BART commute 2018

Commuters move in and out of a BART train during the afternoon rush hour at Embarcadero Station in March 2018. Tech workers are worried about possible layoffs, fueling speculation that workers will soon return to offices in downtown San Francisco.

Tech workers are worried about their jobs, especially in San Francisco. And those worries may be a key factor in the tug-of-war between employees who want to keep working remotely, and tech companies who want them back in the office.

Most American workers (53%) are more concerned about their job security than they were a year ago, according to a new poll of 7,000 by the professional social network Blind. But job fears are reaching a new level here.

In the national poll, five of the top 10 companies in the country where employees are concerned about their job security are San Francisco tech companies: Twitter (91%), Robinhood (90%), Instacart (90%), Coinbase (83%) and Docusign (79%).

There’s reason for their concern.

More than 10,000 Bay Area tech workers, many of them working remotely for fast-growing young companies, have been laid off so far this year. But there’s a paradox to the jobs market, and that’s where things get interesting.

Larger and more stable companies are hiring tech workers – but many of those jobs require a return to the office, at least part-time. So that begs a question:

Will layoff fears end the remote work era?

Many workers say they are more productive and focused when working from home and don’t have to waste time commuting. On the other hand, employers believe workers collaborate better in person, which has been backed up by recent research. Up until now, a talent gap in tech has given an advantage to in-demand workers, who have for the most part held onto remote work adopted during the early days of COVID.

But economic downturns are important because of the impact they have on people, not just bottom lines or stock prices. And that impact is often fear. An old adage says when your neighbor loses their job, it’s a downturn. When you lose yours, it’s a recession.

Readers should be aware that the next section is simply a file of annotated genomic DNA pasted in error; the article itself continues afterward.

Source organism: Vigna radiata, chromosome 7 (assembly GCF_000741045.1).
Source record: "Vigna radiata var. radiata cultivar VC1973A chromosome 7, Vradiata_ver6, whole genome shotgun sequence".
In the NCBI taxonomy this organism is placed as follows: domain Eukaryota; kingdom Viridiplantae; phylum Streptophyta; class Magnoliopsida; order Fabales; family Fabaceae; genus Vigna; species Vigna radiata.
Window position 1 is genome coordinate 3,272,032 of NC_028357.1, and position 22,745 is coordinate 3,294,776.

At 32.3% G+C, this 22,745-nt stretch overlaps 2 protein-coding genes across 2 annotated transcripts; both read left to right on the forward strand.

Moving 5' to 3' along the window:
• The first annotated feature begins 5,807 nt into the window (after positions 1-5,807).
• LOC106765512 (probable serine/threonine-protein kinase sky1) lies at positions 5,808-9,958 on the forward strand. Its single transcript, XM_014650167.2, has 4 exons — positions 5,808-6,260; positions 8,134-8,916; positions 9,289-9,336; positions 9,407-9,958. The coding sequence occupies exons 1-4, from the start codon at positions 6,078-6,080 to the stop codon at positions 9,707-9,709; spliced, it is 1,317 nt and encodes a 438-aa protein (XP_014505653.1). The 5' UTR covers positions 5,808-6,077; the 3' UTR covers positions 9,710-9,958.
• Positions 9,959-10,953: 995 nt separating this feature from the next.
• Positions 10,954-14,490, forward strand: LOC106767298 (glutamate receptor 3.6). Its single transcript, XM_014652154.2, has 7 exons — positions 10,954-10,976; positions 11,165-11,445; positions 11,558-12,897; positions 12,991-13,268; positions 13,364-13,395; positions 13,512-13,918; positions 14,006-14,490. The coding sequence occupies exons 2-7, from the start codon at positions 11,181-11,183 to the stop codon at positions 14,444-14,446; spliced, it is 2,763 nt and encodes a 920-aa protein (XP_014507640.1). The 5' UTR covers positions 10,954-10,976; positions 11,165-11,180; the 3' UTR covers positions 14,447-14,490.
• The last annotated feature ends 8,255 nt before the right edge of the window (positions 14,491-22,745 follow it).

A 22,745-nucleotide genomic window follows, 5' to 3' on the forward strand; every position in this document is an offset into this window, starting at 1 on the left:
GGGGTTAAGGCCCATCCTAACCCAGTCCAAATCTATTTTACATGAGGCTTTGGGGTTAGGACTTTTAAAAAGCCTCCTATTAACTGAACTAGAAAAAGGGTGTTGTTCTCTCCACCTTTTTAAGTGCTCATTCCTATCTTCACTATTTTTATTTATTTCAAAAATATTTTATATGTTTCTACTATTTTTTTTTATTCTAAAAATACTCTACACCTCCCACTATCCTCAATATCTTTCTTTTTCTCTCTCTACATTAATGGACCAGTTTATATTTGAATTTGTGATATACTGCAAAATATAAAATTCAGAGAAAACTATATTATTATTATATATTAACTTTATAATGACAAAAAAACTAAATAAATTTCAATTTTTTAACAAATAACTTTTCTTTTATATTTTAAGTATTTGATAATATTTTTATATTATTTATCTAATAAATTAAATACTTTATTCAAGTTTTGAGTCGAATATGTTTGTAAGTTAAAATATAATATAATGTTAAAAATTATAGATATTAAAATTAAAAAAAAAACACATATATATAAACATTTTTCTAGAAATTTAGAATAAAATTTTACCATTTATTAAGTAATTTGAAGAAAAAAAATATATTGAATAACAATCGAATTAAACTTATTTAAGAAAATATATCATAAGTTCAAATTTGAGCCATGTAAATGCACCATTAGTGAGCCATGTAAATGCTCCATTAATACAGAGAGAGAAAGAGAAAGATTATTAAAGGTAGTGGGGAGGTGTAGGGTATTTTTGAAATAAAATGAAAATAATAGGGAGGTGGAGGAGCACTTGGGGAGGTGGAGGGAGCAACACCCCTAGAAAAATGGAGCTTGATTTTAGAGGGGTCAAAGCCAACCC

In 2008-2009, when many laid-off workers needed a side hustle to pay their bills, the gig economy was born. All kinds of people began cobbling together portfolio careers. People found new ways to work.

In this budding recession, laid-off workers competing for fewer and fewer jobs may find an old way to work, economists believe. They may go back to the office.

“A recession will make the job market much more problematic, and people will want facetime in order to keep those jobs,” says longtime Bay Area economist Ken Rosen, the chairman of the Fisher Center for Real Estate & Urban Economics at the Haas School of Business at UC Berkeley. “I’ve talked to a number of companies and they all say the first people they’re going to lay off are people they don’t know.”

And those workers may find their new job prospects are much less remote-work friendly.

A prime example in this conflict played out on Tuesday, as Robinhood, a remote-first financial tech company with executive offices in Menlo Park, laid off nearly a quarter of its staff, more than 800 employees. (Note that Robinhood was near the top of the list of companies where employees, who were polled in June, were concerned about their jobs.)